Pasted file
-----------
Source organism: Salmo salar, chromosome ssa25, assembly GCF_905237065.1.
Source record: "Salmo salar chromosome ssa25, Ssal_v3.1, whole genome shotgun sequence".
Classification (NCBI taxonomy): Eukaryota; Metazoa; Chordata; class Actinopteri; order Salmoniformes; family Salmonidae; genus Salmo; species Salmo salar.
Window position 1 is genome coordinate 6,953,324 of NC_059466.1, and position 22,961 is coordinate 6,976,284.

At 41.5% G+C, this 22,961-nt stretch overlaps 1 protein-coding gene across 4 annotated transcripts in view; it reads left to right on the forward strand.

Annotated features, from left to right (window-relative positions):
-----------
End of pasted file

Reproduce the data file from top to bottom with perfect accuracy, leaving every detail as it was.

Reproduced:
Source organism: Salmo salar, chromosome ssa25, assembly GCF_905237065.1.
Source record: "Salmo salar chromosome ssa25, Ssal_v3.1, whole genome shotgun sequence".
Classification (NCBI taxonomy): Eukaryota; Metazoa; Chordata; class Actinopteri; order Salmoniformes; family Salmonidae; genus Salmo; species Salmo salar.
Window position 1 is genome coordinate 6,953,324 of NC_059466.1, and position 22,961 is coordinate 6,976,284.

At 41.5% G+C, this 22,961-nt stretch overlaps 1 protein-coding gene across 4 annotated transcripts in view; it reads left to right on the forward strand.

Annotated features, from left to right (window-relative positions):